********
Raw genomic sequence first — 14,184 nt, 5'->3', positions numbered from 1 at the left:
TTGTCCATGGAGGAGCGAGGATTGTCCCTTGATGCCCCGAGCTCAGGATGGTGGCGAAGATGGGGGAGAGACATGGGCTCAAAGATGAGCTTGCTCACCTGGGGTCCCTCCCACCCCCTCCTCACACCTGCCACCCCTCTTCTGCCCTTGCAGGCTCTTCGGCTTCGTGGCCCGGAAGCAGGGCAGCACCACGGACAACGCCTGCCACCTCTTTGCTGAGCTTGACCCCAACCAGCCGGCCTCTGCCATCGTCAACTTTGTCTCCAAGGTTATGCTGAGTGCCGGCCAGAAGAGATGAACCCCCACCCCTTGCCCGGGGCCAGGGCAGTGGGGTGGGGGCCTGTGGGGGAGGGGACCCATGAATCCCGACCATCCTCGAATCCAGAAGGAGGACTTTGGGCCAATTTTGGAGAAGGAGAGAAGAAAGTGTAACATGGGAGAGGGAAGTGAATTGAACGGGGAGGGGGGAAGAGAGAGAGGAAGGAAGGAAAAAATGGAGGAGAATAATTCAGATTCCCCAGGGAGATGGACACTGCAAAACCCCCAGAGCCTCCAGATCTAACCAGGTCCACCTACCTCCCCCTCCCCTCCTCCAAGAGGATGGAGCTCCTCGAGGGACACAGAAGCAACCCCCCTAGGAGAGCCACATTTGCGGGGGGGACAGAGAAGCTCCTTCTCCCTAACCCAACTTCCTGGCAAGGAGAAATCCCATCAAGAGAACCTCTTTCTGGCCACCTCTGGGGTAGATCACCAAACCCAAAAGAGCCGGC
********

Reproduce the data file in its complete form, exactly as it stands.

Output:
Raw genomic sequence first — 14,184 nt, 5'->3', positions numbered from 1 at the left:
TTGTCCATGGAGGAGCGAGGATTGTCCCTTGATGCCCCGAGCTCAGGATGGTGGCGAAGATGGGGGAGAGACATGGGCTCAAAGATGAGCTTGCTCACCTGGGGTCCCTCCCACCCCCTCCTCACACCTGCCACCCCTCTTCTGCCCTTGCAGGCTCTTCGGCTTCGTGGCCCGGAAGCAGGGCAGCACCACGGACAACGCCTGCCACCTCTTTGCTGAGCTTGACCCCAACCAGCCGGCCTCTGCCATCGTCAACTTTGTCTCCAAGGTTATGCTGAGTGCCGGCCAGAAGAGATGAACCCCCACCCCTTGCCCGGGGCCAGGGCAGTGGGGTGGGGGCCTGTGGGGGAGGGGACCCATGAATCCCGACCATCCTCGAATCCAGAAGGAGGACTTTGGGCCAATTTTGGAGAAGGAGAGAAGAAAGTGTAACATGGGAGAGGGAAGTGAATTGAACGGGGAGGGGGGAAGAGAGAGAGGAAGGAAGGAAAAAATGGAGGAGAATAATTCAGATTCCCCAGGGAGATGGACACTGCAAAACCCCCAGAGCCTCCAGATCTAACCAGGTCCACCTACCTCCCCCTCCCCTCCTCCAAGAGGATGGAGCTCCTCGAGGGACACAGAAGCAACCCCCCTAGGAGAGCCACATTTGCGGGGGGGACAGAGAAGCTCCTTCTCCCTAACCCAACTTCCTGGCAAGGAGAAATCCCATCAAGAGAACCTCTTTCTGGCCACCTCTGGGGTAGATCACCAAACCCAAAAGAGCCGGC